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Green Flags: Signs You're in a Healthy Relationship

Growing up, I struggled to know what made up a healthy relationship and how it looked in action. As a trauma survivor, I didn’t feel safe and valued in my relationships. Being autistic, I experienced challenges with my social skills and communication, often feeling misunderstood and excluded in my relationships. I kept looking for signs of a healthy relationship but felt lost and confused about what I was looking for in the midst of all the relationship red flags and disconnect from myself.

Through years of therapy, developing a better relationship with myself and experiencing a few healthy relationships that positively impacted my life I learned a healthy relationship does not mean a “perfect” relationship, and no one is healthy 100% of the time, including myself. This was especially important to remember when I entered new relationships as I was scared of any conflict. It was hard for me to be open and trust others due to my trauma experiences and some significantly damaging relationships.

What does it feel like to be in a healthy/good relationship after a bad one? 

One of the healthiest relationships I have had in my life has been with my wife. This relationship came years after a damaging first marriage that included abuse and intimate partner violence. Receiving counseling at my local domestic violence center and trauma therapy following that marriage helped me not only start the healing process but also discover the impact of trauma across my life had on my life, my sense of self and my relationships. I was able to begin rewriting the false belief that I had developed during my trauma that “I was not capable or deserving of being in a healthy relationship.” I was given the chance and tools to begin the process of having a loving, healthy relationship with myself for the first time in my life.

Cultivating a healthy relationship with myself shifted how I approached my relationships with others. I desired to be my authentic self. When I met my wife, there was a sense of freedom in knowing she loved and valued me as my authentic self. But as our relationship further developed, I found myself evaluating it through the lens of the toxic relationships I was used to. Sure, I didn’t see any of the red flags, but I also didn’t know what to do with all the good things I was experiencing either. It made it hard for me to let down my walls fully or lean into the joy because it was unfamiliar. It was new territory, so my wife and I decided to treat it like the first page in a new book that hadn’t been written yet.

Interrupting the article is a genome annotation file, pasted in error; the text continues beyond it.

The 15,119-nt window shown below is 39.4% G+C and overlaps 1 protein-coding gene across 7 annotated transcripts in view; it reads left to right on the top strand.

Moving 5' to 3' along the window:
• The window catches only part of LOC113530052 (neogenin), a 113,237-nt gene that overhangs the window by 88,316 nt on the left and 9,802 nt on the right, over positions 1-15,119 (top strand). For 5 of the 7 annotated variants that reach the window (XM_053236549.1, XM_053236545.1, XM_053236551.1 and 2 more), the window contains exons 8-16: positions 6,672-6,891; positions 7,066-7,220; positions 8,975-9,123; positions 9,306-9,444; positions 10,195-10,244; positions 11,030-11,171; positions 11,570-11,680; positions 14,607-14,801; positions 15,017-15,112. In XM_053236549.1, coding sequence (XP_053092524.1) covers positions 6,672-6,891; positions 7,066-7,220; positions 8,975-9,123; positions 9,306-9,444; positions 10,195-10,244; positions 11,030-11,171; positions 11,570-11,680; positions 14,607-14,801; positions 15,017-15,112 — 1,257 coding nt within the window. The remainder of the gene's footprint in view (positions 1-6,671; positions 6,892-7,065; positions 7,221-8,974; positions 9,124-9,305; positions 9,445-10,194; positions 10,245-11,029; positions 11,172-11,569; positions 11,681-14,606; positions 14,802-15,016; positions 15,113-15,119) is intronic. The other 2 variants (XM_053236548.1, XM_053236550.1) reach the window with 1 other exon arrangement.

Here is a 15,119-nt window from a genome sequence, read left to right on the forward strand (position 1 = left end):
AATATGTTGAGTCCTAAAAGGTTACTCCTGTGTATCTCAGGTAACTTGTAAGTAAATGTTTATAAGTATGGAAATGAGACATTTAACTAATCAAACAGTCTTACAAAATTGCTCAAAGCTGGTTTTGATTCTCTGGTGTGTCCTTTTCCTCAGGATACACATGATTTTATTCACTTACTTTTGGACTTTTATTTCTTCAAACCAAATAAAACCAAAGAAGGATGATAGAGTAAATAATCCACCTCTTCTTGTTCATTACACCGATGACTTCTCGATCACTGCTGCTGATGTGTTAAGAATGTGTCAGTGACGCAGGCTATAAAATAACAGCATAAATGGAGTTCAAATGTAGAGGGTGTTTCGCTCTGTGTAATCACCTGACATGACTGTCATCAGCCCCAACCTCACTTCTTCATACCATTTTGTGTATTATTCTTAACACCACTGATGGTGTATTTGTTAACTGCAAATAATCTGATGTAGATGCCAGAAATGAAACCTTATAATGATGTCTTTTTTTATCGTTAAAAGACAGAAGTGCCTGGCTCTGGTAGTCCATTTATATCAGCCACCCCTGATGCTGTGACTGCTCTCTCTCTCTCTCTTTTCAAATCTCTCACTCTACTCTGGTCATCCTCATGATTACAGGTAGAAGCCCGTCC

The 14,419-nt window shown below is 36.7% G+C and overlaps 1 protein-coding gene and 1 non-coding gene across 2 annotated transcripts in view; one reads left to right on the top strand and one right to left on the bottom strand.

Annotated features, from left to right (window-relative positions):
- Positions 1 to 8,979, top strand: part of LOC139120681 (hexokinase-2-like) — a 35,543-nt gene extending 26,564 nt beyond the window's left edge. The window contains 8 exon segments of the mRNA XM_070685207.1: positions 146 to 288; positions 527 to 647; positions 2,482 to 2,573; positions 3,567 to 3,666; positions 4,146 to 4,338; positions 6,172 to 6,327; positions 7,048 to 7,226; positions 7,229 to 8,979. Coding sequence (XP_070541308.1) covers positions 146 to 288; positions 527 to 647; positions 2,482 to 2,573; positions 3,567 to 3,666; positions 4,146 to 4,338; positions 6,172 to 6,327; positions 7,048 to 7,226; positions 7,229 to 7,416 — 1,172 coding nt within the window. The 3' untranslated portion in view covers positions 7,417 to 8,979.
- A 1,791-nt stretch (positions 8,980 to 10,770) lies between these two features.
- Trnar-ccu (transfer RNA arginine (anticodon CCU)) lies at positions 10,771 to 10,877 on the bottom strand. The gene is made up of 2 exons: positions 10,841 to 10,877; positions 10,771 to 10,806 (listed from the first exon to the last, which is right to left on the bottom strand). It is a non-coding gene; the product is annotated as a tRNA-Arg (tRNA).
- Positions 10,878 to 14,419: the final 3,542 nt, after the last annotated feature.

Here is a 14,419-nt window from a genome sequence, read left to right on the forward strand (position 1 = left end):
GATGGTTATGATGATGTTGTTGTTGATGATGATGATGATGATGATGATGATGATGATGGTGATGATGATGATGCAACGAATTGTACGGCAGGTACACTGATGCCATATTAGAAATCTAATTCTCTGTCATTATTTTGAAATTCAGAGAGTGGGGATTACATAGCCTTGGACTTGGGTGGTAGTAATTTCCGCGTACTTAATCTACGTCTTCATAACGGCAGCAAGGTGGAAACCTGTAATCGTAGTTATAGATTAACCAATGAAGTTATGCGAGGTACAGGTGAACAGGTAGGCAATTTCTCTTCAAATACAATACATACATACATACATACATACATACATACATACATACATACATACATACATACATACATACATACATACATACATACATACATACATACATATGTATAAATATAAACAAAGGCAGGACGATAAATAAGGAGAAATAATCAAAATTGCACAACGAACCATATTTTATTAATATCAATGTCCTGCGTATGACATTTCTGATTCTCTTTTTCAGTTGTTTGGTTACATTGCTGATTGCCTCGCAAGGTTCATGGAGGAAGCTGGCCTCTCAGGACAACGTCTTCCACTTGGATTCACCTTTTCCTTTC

No one relationship or the needs of that relationship is the same. We needed to discover together what a healthy relationship looked like for each of us and how we wanted to foster that in our marriage. We found ourselves asking questions at different points in our relationship to check on our relationship’s healthiness. Questions that created conversation and space for each of us to have an equal voice in evaluating our relationship’s healthiness. A set of 10 questions that have guided me in discovering what a healthy relationship looks like.

10 Questions to Check the Healthiness of a Relationship 

1. What does trust look like, and is it present in our relationship
2. Do we each feel supported in our interests and goals within the relationship
3. Do we each have our own identity outside of the relationship and feel supported in maintaining that individual identity? 
4. Do we each feel safe and that we can talk about our feelings, hopes, fears, and dreams within our relationship
5. Do we each feel there is equality, honesty, mutual respect, and openness in our relationship
6. Do we each have healthy boundaries and feel those boundaries are respected in our relationship
7. Do we each feel the communication is good in our relationship, such as it occurs in a non-judgmental, open, respectful way even while working through conflict, challenges, and collisions (i.e., when both our past, anxiety, or trauma collides in a conversation)? 
8. Do we enjoy each other’s company and feel like we bring out the best in each other? 
9. Do we each feel we can be our authentic selves in the relationship and are valued for who we are? 
10. Do we each feel there is give-and-take within the relationship with each person taking responsibility for their own actions and words?  

The Takeaway

As no one relationship or the needs of that relationship is the same, the questions asked to evaluate the degree of relationship healthiness may vary. The answers may change over time because no relationship is perfect and or healthy 100% of the time, even the relationship we have with ourselves.

Instead, all relationships shift and turn as the relationship interacts with the many different things in life and will encounter various degrees of healthiness at any given point in time. The red flags are just as important as the green flags in a relationship. Sometimes it may be confusing, and sometimes it may be clear. For me, it’s been a life-changing journey discovering what a healthy relationship looks like with myself, and when I’m in a relationship with others, one that continues to grow and evolve. What does a healthy relationship look like for you?

Photo by Julian Myles on Unsplash